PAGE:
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I'm looking for a verification of my $\epsilon-\delta$ proof of a limit example, if my proof is not completely mathematically rigorous, please tear it apart.


Required to Prove:

$$\lim_{x \to 1} \ \ \frac{2+4x}{3} = 2$$


Epsilon-Delta Definition

$$ \lim_{x \to a} f(x) = L \Leftrightarrow \forall \epsilon >0 (\exists \delta>0 \ni (\forall x \in D(0 < |x-a| < \delta \implies |f(x)-L| < \epsilon)))$$


Proof:


I start out with $0 < |x-a| < \delta$ and use it to prove that it implies $|f(x)-L| <\epsilon$

$$0 < |x-a| < \delta$$ $$Let \ \ a = 1$$ $$0 < |x-1| < \delta$$ Multiplying by 4 throughout the inequality we get $$4(0) < 4|x-1| < 4\delta$$ $$0 < |4x-4| < 4\delta$$ Diving by 3 throughout the inequality we get $$\frac{0}{3} < \frac{1}{3}|4x-4| < \frac{4}{3}\delta$$ $$0 < |\frac{4x-4}{3}| < \frac{4}{3}\delta$$ $$0 < |\frac{4x+2}{3}-2| < \frac{4}{3}\delta$$ Letting $f(x) = \frac{4x+2}{3}$ and $L=2$, we can see that we have something similar to what we want to arrive at $$0 <|f(x)-L| < \frac{4}{3}\delta$$ This suggests that we choose $\frac{4}{3}\delta = \epsilon \implies \delta = \frac{3}{4}\epsilon$ $$\implies |f(x)-L|<\epsilon \ , \ \ \ \forall \ \delta =\frac{3}{4}\epsilon$$ $$\implies \delta(\epsilon) = \frac{3}{4}\epsilon $$

Therefore we have proven that given any $\epsilon > 0$, we can always find a $\delta>0$, that satisfies the inequality $0 <|x-a|<\delta \implies |f(x)-L|<\epsilon$

$$ Q.E.D.$$


Some notes on my proof.

(and on writing delta as a function of epsilon)

Since $\delta$ is dependent on $\epsilon$ I've written $\delta$ as a function of $\epsilon$ , i.e. $\delta(\epsilon)$. Sometimes this is seen as a "no-no" when writing $\epsilon - \delta$ proofs, because as a previous user put it :

"I guess one could also write something like $\delta(\epsilon)$ although implying that delta is a function of epsilon is in general incorrect because we can usually find multiple delta satisfying the condition for a given epsilon, not just one." - User A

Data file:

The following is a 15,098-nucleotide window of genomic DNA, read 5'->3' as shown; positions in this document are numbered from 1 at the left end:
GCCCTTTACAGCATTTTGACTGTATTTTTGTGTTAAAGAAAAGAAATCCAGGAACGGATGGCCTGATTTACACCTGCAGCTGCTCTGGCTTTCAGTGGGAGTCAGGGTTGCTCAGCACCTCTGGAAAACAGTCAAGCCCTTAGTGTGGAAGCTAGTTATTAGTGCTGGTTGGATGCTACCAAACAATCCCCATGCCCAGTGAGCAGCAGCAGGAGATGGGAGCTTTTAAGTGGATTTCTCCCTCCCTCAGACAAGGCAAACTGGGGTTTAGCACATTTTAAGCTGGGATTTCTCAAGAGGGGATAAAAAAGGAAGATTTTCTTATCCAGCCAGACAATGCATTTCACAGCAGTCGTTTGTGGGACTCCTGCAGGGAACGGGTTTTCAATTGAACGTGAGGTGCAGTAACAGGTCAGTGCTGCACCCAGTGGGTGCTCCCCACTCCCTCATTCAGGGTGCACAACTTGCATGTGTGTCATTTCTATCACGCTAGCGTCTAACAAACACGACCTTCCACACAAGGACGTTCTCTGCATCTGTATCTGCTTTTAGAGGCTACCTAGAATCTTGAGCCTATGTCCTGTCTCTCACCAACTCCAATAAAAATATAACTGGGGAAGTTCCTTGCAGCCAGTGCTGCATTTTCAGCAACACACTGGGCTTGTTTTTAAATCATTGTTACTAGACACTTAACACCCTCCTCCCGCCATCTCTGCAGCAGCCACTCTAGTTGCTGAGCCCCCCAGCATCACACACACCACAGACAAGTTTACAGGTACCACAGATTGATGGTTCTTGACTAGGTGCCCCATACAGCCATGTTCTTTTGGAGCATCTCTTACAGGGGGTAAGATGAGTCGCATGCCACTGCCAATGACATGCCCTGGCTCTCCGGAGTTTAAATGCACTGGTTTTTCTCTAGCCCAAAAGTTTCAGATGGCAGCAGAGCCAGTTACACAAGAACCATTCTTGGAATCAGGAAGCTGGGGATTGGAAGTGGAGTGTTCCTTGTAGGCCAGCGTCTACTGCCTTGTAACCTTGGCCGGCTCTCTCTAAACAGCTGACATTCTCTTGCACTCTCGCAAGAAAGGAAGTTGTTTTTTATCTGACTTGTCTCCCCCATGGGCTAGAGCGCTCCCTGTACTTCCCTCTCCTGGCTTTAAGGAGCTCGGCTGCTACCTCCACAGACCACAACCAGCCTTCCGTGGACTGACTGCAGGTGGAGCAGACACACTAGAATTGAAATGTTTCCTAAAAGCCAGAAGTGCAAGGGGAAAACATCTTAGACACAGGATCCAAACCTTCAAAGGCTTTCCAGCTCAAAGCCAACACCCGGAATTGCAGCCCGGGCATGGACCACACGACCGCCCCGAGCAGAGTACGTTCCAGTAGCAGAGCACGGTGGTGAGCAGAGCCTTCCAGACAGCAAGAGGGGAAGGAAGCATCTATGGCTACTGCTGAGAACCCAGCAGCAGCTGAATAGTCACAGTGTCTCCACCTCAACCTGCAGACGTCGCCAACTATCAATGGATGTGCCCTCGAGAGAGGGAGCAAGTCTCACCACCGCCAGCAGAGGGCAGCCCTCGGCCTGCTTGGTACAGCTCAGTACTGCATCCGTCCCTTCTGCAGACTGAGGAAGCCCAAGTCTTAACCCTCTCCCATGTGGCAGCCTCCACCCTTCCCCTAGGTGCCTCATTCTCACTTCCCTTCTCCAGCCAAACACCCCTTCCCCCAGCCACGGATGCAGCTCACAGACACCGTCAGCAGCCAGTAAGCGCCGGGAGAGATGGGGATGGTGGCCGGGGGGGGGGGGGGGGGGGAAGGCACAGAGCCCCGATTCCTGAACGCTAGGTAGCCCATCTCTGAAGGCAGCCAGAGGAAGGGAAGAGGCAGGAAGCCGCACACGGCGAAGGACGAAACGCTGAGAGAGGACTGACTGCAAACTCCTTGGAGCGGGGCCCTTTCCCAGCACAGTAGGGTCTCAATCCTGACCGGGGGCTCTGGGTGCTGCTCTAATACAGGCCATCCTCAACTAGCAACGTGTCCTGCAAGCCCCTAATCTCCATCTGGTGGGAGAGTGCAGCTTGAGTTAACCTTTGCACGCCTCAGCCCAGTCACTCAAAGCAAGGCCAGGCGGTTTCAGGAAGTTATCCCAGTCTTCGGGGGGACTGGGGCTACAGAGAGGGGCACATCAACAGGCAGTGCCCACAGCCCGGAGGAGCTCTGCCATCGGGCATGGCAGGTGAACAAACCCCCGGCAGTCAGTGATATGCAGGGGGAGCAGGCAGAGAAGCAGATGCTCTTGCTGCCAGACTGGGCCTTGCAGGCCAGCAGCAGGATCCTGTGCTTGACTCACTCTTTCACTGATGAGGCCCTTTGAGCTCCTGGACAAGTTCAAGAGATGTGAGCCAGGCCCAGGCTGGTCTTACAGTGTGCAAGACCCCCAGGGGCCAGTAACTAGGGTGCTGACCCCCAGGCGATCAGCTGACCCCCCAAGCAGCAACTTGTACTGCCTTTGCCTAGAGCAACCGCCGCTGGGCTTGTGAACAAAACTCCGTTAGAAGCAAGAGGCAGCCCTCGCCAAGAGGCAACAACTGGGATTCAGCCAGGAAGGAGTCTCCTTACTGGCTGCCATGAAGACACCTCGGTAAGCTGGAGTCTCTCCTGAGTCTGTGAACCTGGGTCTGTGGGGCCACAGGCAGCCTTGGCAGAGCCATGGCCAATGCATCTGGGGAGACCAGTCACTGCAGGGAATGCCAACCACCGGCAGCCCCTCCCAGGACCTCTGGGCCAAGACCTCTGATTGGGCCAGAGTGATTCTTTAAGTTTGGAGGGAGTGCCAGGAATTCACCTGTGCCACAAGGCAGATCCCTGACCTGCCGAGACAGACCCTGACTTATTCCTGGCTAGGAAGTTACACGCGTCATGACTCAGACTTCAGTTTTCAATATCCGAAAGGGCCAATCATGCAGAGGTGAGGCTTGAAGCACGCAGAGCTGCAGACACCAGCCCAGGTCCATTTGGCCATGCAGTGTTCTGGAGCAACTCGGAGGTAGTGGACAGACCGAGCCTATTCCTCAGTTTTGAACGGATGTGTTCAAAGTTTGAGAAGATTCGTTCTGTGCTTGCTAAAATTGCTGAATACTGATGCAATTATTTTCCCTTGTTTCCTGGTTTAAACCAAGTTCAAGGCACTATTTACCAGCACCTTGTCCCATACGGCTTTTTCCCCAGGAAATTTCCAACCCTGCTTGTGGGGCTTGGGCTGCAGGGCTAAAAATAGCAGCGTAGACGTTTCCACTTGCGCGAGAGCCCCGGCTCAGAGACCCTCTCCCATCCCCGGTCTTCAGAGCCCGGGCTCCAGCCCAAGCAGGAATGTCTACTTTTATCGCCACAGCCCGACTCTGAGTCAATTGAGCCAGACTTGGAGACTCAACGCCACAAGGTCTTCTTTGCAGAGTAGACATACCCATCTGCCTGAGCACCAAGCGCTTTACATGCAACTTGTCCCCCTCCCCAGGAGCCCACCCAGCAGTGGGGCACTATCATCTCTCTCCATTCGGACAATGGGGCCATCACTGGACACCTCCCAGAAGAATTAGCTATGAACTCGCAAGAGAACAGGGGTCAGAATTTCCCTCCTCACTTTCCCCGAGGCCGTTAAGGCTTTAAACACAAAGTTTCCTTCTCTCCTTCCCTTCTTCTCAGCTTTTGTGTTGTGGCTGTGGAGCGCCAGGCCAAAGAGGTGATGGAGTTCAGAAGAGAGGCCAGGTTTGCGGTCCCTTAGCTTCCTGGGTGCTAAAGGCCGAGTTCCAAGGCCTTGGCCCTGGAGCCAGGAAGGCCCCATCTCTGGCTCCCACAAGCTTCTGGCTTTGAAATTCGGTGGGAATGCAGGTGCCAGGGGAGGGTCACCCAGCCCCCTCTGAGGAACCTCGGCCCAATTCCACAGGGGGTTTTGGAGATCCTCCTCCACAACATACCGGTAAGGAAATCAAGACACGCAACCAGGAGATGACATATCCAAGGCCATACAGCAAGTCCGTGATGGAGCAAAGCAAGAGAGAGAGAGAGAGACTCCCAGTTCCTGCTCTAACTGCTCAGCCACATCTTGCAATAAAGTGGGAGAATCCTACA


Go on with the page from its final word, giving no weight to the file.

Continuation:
"If for a given $\epsilon$ a $\delta$ is "good", then any $0<\delta'<\delta$ is also "good". So I'm not sure it'd be a well-defined function, but you can certainly think of it as one - keeping in mind that there are a lot of other $\delta$'s for that $\epsilon$." - User B

This implies that $\delta(\epsilon)$ is not a function as for any input ($\epsilon$) we have multiple output ($\delta$'s)

But since we are only trying to prove the existence of a single $\delta$ (to satisfy the $\epsilon-\delta$ definition of a limit), shouldn't writing $\delta(\epsilon)$ still be considered mathematically rigorous given the fact that we are only finding a function $\delta(\epsilon)$ that has a co-domain of a subset of all possible $\delta$'s? If not what are possible ways to workaround this, and introduce further mathematical rigor to this last step?

So is my proof mathematically rigorous? Are there any errors I've made? If this proof is not completely mathematically rigorous, please tear it apart, I'm looking to improve my proof-writing skills as an undergraduate student majoring in Pure Mathematics, so please feel-free to offer any criticism and/or suggestions if you feel necessary.

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  • $\begingroup$ It seems to me you are right. The $\delta$ depends of $x$ excepting when the continuity is "uniform" (I don't know if you are aware of this notion stronger than simply continuity).Regards. $\endgroup$ – Piquito Apr 17 '16 at 20:02